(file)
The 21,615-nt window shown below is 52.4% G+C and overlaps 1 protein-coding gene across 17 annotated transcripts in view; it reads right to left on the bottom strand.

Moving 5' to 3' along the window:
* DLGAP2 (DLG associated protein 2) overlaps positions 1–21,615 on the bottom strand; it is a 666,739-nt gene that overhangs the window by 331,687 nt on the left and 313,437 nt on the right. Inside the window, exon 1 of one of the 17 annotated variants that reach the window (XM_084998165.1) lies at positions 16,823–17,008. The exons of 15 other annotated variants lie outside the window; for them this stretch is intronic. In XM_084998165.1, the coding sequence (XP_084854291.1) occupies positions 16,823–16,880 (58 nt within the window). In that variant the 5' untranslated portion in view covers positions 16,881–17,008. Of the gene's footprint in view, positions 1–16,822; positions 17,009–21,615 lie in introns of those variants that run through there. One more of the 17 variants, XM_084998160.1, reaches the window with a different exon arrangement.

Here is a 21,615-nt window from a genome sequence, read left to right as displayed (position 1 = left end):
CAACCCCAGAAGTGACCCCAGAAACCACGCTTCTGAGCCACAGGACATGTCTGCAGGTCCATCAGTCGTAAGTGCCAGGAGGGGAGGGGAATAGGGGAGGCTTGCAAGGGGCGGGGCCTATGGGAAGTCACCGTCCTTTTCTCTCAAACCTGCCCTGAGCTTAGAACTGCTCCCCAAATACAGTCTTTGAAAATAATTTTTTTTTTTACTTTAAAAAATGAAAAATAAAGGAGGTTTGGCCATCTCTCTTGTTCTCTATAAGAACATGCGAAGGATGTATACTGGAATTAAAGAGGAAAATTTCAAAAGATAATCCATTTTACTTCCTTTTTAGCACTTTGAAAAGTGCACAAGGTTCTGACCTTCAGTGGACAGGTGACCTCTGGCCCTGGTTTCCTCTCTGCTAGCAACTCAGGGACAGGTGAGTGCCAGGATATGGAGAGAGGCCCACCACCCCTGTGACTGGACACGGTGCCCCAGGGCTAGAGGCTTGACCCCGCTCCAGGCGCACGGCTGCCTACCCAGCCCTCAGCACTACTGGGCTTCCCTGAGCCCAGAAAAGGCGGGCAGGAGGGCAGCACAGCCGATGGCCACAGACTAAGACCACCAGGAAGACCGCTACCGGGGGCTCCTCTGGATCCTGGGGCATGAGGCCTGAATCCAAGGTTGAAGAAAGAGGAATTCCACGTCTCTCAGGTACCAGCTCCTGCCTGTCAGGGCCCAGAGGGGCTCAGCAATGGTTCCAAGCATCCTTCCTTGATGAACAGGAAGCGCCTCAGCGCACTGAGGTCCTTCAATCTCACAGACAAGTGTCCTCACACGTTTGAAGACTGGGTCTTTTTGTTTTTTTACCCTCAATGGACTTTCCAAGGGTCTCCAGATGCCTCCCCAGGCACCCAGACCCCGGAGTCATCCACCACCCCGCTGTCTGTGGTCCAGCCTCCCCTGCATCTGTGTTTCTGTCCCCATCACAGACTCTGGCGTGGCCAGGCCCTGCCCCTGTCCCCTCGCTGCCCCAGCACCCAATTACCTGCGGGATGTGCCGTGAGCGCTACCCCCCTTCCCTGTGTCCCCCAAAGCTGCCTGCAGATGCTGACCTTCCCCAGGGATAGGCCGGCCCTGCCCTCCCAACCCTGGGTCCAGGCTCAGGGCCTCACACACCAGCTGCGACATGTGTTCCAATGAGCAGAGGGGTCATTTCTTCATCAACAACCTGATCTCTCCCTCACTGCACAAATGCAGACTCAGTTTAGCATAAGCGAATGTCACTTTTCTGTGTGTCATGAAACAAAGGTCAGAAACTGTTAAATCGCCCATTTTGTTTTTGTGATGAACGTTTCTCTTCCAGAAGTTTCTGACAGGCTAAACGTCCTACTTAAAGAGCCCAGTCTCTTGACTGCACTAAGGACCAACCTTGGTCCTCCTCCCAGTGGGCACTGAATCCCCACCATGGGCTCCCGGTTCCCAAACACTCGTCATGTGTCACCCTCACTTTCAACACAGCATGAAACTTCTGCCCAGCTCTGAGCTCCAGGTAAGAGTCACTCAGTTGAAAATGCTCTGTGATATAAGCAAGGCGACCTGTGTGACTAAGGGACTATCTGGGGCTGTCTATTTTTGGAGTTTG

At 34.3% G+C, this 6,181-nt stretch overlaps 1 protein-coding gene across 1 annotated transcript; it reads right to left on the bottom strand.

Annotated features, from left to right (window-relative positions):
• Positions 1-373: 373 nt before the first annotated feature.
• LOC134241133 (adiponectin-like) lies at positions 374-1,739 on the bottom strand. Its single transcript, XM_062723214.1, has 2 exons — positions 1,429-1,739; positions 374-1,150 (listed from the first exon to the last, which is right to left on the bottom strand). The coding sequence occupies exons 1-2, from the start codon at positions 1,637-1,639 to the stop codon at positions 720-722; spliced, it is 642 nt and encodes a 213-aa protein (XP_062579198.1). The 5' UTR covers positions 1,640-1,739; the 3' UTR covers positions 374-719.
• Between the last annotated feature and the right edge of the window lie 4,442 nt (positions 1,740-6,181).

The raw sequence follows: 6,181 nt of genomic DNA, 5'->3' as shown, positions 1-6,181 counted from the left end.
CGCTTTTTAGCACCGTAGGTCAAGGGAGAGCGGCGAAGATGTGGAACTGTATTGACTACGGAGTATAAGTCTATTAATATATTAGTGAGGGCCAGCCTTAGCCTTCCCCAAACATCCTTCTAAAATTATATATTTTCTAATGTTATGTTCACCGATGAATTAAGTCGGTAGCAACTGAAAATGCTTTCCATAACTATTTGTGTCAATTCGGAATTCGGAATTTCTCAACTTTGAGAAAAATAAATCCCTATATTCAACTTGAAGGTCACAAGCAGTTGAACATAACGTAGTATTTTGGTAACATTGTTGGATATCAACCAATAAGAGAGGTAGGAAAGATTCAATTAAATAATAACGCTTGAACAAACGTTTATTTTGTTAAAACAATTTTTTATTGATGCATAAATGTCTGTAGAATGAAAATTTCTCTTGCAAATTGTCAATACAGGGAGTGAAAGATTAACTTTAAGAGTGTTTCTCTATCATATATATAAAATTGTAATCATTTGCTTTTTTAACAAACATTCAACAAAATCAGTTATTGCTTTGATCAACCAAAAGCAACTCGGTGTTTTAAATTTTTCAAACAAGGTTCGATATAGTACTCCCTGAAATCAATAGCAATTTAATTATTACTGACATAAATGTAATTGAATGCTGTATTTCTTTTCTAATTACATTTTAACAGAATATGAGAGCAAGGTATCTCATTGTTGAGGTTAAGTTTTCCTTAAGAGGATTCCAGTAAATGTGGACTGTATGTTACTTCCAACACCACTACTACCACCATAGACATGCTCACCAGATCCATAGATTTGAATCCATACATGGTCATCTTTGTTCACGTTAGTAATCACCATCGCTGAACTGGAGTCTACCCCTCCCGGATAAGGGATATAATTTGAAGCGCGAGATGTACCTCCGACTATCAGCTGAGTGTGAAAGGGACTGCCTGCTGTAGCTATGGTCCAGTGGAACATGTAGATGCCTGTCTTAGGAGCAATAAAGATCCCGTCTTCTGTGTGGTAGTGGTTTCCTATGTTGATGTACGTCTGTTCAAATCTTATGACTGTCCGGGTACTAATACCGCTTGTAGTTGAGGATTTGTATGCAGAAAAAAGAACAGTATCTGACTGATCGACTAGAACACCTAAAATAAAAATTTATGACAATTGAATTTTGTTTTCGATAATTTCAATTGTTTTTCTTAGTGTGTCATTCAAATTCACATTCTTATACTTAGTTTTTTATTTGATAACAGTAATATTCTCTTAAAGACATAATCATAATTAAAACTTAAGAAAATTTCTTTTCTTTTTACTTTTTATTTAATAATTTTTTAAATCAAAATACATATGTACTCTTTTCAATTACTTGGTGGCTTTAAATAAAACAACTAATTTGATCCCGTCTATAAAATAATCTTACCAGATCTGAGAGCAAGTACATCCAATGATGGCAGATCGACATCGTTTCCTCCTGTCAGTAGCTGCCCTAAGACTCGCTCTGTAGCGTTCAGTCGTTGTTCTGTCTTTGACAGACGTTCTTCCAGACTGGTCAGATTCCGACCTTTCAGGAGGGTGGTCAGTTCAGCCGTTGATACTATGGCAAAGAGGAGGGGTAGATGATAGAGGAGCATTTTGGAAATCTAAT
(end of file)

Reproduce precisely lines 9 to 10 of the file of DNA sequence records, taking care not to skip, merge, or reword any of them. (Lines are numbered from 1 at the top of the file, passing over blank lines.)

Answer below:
• LOC134241133 (adiponectin-like) lies at positions 374-1,739 on the bottom strand. Its single transcript, XM_062723214.1, has 2 exons — positions 1,429-1,739; positions 374-1,150 (listed from the first exon to the last, which is right to left on the bottom strand). The coding sequence occupies exons 1-2, from the start codon at positions 1,637-1,639 to the stop codon at positions 720-722; spliced, it is 642 nt and encodes a 213-aa protein (XP_062579198.1). The 5' UTR covers positions 1,640-1,739; the 3' UTR covers positions 374-719.
• Between the last annotated feature and the right edge of the window lie 4,442 nt (positions 1,740-6,181).